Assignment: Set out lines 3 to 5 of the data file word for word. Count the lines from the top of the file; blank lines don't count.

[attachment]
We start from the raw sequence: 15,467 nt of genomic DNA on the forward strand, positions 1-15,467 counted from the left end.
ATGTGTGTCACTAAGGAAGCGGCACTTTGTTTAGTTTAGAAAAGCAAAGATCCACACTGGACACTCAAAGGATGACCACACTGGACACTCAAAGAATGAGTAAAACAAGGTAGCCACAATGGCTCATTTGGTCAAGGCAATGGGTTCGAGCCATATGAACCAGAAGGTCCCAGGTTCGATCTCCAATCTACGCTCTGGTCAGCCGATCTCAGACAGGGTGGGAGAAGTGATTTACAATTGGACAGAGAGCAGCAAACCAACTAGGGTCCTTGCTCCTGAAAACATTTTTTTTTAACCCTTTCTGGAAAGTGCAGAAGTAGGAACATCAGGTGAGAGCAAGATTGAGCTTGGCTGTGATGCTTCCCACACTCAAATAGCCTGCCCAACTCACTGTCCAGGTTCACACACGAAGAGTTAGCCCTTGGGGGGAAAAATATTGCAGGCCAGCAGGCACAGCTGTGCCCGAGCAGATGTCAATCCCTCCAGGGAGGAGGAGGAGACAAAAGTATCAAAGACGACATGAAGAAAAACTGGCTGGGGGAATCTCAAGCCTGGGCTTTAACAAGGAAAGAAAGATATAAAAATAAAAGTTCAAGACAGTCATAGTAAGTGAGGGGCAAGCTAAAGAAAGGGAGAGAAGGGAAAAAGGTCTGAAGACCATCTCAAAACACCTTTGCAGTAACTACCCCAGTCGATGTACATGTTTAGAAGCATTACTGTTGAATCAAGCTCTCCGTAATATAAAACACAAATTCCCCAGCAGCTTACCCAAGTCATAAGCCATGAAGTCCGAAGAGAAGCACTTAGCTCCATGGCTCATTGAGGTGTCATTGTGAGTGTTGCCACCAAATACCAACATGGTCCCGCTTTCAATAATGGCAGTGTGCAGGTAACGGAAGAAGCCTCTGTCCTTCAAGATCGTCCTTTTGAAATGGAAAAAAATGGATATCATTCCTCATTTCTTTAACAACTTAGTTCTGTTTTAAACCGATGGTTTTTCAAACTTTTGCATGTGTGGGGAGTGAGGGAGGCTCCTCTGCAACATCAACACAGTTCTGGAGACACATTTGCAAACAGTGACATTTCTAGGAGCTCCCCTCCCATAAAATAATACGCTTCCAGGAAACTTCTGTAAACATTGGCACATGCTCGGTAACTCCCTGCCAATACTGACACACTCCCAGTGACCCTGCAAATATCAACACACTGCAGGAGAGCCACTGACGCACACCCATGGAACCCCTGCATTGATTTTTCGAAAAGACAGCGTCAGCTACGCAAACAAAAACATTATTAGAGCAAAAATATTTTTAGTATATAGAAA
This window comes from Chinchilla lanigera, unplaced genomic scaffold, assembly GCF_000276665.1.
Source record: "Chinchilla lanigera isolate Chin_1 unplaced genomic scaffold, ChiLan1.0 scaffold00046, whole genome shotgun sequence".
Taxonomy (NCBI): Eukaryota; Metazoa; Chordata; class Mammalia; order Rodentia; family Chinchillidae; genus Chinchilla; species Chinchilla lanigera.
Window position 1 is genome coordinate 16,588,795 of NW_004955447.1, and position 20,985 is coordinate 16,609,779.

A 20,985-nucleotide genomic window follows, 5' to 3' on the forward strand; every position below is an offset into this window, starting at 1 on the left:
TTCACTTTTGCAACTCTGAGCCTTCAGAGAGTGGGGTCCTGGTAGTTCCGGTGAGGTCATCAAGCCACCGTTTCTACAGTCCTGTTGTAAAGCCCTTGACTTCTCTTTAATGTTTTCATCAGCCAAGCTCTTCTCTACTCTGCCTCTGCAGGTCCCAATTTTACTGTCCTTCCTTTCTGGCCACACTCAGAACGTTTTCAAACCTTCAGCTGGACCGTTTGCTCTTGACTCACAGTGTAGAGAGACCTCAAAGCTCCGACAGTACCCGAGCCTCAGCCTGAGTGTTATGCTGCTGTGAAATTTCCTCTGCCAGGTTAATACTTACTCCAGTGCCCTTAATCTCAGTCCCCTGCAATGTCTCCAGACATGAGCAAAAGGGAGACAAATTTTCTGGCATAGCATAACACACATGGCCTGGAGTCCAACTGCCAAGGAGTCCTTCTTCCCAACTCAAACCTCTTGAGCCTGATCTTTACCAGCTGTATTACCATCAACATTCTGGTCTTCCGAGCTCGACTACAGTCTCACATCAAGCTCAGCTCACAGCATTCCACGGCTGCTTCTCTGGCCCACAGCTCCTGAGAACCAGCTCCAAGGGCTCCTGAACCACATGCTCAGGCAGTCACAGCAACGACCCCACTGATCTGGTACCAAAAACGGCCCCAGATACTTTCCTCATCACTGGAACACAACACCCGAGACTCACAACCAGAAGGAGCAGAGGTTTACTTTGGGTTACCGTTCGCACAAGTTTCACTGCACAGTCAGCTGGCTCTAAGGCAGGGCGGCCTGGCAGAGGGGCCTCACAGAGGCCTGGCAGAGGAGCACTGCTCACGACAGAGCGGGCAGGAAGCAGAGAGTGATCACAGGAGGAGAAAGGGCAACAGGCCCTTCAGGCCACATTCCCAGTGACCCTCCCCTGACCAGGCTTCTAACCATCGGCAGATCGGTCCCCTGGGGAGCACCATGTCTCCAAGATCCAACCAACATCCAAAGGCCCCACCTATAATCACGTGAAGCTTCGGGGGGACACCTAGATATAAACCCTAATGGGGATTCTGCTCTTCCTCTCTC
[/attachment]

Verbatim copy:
This window comes from Chinchilla lanigera, unplaced genomic scaffold, assembly GCF_000276665.1.
Source record: "Chinchilla lanigera isolate Chin_1 unplaced genomic scaffold, ChiLan1.0 scaffold00046, whole genome shotgun sequence".
Taxonomy (NCBI): Eukaryota; Metazoa; Chordata; class Mammalia; order Rodentia; family Chinchillidae; genus Chinchilla; species Chinchilla lanigera.